By David M. Greenwald
Davis, CA – A key question that I have coming out of last week’s City Council meeting—can the discussion with DJUSD ignite a community-wide discussion on the future of housing and declining enrollment?
What made things perhaps more interesting is the coincidence that this discussion took place the same week that the Planning Commission was basically forced to concede that the University Mall renovation project would lack mixed use housing—something that huge swaths of the community seem to recognize as a huge lost opportunity.
To this point, there doesn’t seem to be a huge response to the discussion of declining enrollment. Perhaps that’s because there is no concrete project or proposal to react to. Perhaps because the discussions were simply at the 30,000 foot view.
This is an issue that I have been pointing to for some time—the housing crisis in Davis has led to a sharp increase in the cost of housing which has in turn led to a decline in the number of local students attending our schools.
A letter from Elaine Roberts Musser in the Enterprise, I think, did a good job of assessing the situation.
She noted that the discussion centered “around the idea of providing affordable housing in town for teachers.”
Musser was rightly skeptical of that solution, noting, “While a laudable goal, it really doesn’t address the main problem — fewer students.”
As she pointed out, “Davis teachers who don’t live here can already enroll their children in Davis schools, so providing them affordable housing won’t increase the number of students attending our town’s schools by much, if at all.”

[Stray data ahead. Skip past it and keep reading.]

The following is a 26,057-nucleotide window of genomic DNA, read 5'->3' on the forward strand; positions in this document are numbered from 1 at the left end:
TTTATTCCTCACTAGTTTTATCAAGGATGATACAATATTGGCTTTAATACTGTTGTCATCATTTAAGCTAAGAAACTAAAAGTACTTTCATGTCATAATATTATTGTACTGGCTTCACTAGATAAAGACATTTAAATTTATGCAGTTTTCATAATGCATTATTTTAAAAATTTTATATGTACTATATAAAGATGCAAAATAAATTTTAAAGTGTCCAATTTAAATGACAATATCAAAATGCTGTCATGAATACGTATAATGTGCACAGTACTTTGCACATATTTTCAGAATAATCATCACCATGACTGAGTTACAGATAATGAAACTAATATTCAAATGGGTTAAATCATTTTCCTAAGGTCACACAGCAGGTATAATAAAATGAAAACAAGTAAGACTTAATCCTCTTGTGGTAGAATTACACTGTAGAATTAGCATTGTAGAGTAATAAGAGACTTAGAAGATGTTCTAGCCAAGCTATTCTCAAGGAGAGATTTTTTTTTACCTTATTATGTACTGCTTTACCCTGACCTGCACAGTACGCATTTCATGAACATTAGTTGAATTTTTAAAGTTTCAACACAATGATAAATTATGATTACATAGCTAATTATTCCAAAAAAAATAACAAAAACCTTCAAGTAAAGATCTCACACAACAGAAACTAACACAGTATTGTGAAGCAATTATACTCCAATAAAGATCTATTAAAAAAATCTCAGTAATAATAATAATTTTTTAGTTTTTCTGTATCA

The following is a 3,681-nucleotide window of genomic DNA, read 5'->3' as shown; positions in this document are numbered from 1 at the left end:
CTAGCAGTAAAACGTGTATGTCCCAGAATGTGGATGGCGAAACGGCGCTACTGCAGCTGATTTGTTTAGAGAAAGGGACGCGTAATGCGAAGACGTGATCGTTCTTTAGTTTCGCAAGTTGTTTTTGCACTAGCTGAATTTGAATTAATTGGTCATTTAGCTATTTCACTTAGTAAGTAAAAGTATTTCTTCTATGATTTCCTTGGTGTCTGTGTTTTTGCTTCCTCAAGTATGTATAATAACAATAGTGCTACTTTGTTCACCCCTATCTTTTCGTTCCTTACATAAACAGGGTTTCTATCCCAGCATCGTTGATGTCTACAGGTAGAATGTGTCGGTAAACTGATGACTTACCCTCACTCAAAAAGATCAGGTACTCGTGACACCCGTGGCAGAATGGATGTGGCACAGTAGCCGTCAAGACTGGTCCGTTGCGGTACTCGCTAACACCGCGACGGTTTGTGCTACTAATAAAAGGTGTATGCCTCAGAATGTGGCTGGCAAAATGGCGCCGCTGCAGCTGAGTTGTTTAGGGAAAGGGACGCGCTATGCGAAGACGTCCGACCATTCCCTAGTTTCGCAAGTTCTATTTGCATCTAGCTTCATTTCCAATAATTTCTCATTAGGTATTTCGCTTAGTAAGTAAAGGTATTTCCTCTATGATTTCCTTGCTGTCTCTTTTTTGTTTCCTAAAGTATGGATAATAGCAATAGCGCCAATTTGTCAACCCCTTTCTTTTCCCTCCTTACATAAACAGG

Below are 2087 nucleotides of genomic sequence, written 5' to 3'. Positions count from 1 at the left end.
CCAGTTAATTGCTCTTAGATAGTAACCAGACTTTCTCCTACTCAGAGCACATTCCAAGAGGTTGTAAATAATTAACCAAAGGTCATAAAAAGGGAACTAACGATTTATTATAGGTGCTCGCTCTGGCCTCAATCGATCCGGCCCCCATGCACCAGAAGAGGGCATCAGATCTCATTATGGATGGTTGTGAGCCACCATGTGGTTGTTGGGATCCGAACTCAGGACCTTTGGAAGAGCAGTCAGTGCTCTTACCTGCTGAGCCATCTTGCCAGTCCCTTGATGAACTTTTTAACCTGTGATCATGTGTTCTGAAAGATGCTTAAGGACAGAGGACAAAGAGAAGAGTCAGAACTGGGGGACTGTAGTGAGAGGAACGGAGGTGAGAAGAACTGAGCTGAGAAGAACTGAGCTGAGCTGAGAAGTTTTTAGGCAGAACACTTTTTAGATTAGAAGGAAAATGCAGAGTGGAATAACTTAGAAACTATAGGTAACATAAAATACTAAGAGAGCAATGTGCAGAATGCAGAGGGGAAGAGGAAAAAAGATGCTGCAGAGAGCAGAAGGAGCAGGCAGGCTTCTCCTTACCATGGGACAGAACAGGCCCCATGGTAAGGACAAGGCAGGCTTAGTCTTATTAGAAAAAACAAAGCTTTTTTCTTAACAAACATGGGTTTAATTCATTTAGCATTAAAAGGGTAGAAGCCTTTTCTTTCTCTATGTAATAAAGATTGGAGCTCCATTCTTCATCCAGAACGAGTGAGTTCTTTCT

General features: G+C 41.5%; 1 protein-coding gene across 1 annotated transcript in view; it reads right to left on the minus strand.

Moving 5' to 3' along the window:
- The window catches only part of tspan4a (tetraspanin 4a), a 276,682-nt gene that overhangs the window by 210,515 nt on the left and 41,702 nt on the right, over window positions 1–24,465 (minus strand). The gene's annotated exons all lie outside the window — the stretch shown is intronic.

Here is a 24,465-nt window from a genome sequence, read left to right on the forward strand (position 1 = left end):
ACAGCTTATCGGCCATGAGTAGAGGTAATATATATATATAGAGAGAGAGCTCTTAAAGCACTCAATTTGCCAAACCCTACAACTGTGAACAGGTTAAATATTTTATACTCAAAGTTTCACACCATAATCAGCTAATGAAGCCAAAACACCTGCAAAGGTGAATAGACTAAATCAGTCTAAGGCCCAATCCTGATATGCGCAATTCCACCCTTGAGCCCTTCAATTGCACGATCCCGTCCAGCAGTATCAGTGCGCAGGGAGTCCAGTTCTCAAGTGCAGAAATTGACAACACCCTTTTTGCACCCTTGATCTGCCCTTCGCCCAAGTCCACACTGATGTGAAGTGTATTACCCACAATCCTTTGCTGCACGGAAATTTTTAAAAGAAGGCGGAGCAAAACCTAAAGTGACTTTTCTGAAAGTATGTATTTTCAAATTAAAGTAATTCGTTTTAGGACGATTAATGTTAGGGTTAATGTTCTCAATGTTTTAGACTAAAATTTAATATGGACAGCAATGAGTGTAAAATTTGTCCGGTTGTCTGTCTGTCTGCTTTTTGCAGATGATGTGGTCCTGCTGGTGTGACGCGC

She then went a direction I hadn’t really thought of—the need for jobs and economic development.
She argued, “The one thing that would result in more students coming to Davis is an incentive for young families with children to move here. That incentive is new well paying jobs, which requires economic development.”
That’s a good point. With the exception of the university, Davis lacks the kind of strong jobs base that would attract young families who are in need of not just affordable (small “a” affordable in this case) homes, but also well-paying jobs.
While the university certainly employs a large number of professionals, decreasing numbers of young faculty are moving here because Davis lacks housing that they can afford—but DJUSD has compensated for that somewhat by allowing UC Davis faculty to place their children in Davis schools even if they don’t live here.
While it is clear (at least to people like me) that Davis needs more of that middle range of housing for families, just as with the case of housing for teachers, to some extent, we already have a solution for UC Davis faculty.
Just as having more teachers in town helps in other facets, having more faculty in town will help the situation, but it may not be a full solution.
But just as with housing, we have run into a problem each time we have tried to bring in more economic development to diversify the local economy.